Learning Together with Young Children
Assessment from the Child’s Perspective
The New Zealand approach to assessment asks teachers to consider questions from the child’s voice as centers
begin their journey of ensuring accountability through evaluation and assessment. These questions are built on
the principles of their Te Whariki curriculum, which provides the framework for defining learning and what is to be
learned. Their goals are based on clearly defined values and reflect the following strands:
Belonging Do you appreciate and understand my
interests and abilities and those of my
family? Do you know me?
Well-being Do you meet my daily needs with care and
sensitive consideration?
Can I trust you?
Exploration Do you engage my mind, offer challenges,
and extend my world?
Do you let me fly?
Communication Do you invite me to communicate and
respond to my own particular efforts?
Do you hear me?
Contribution Do you encourage and facilitate my
endeavours to be part of the wider group?
Is this place fair for us?
From Podmore, V., H. May, and M. Carr. 2001. The Child’s Questions. In Programme Evaluation with Te Wha¯riki Using “Teaching Stories,” p. 9. Published by the Institute for
Early Childhood Studies, Victoria University of Wellington, New Zealand.


appendix B
229 Early Education Advocates
To challenge current trends in defining outcomes for early childhood education, a U.S. professional group, Early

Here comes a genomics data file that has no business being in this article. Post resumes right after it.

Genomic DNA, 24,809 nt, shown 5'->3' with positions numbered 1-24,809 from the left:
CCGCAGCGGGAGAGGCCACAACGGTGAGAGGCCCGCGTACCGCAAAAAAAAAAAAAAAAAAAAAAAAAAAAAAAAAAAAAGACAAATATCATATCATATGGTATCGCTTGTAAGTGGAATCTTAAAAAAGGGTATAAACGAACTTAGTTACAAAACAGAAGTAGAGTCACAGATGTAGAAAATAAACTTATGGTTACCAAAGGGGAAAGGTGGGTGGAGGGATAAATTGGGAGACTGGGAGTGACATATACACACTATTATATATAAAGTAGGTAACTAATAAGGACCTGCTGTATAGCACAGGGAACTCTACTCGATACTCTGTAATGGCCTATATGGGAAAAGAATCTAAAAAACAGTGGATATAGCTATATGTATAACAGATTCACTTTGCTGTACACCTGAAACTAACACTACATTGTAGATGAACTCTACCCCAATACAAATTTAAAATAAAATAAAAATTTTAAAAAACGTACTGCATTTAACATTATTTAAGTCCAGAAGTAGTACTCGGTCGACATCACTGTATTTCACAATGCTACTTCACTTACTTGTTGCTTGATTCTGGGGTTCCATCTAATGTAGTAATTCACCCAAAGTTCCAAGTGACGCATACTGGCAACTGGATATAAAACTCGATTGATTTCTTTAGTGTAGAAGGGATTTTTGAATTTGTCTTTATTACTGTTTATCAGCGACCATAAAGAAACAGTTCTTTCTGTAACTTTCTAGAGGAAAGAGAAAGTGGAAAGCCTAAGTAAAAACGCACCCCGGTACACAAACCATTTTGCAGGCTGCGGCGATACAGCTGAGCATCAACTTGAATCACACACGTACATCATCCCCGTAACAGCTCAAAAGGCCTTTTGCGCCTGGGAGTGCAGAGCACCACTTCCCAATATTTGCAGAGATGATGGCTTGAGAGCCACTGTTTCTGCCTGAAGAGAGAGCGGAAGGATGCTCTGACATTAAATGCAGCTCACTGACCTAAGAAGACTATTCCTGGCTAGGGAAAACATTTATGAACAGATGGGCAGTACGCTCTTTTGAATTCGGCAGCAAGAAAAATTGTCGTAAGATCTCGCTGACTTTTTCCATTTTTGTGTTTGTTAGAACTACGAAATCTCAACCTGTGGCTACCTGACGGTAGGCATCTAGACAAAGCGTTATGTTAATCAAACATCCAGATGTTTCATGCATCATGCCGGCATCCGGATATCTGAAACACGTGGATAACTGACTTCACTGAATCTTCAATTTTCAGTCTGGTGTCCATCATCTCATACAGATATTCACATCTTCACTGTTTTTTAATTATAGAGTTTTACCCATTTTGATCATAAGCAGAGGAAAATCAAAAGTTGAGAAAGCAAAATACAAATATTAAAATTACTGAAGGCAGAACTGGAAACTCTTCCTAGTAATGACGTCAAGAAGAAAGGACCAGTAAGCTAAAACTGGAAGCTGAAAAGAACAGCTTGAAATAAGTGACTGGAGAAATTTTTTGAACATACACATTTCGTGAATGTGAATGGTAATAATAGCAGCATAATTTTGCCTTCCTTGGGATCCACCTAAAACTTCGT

Education Advocates, drafted this statement of “capabilities desired.” Consider doing something similar in your
community. Fifteen Capabilities Desired for
Children as Outcomes for Early Education Here is a way to describe more important qualities in children than “academic readiness” or the ability to pass a
knowledge test for entry into elementary school.

When children leave early childhood to enter common school they can:
• Participate as a member of an interdependent community
• Care for themselves, others, and the community
• Treat others with love and compassion
• Cooperate with other children to accomplish group goals
• Celebrate group accomplishments
• Laugh and play with a tangible sense of joy
• Express many human emotions in language and art
• Be inquisitive
• Initiate new ideas and invent solutions to problems
• Stick with difficult tasks or come back to them later in order to succeed
• Run, hit, catch, throw, kick, and tumble
• Sing and dance with exuberance
• Paint, draw, sculpt, and construct objects of beauty
• Maintain the community’s spaces in cleanliness and order
• Greet guests with courtesy and charm
These are all natural acquisitions for children from all cultures when they are (1) treated as capable human
beings, (2) listened to, and (3) trusted. Provisions for young children that offer opportunity to be with other chil-
dren can create the kind of community in which all children achieve these fifteen capabilities. Imagine all children
by age six being this way.

Then imagine being a kindergarten teacher and having children with these fifteen capabilities enter the room
at the beginning of the year. There would be no “behavior problems.” These children would be responsive and ea-
ger to learn. The teacher could get right to work, listening to the children’s interests and finding out what aspect
of the world they wanted to explore. If that topic were spiders, for example, children would be eager to examine,
write about, read about, draw, create poetry about, listen to music about, create scientific displays about, research,
count, and mathematically represent spiders. Because they shared this love of learning with others, they would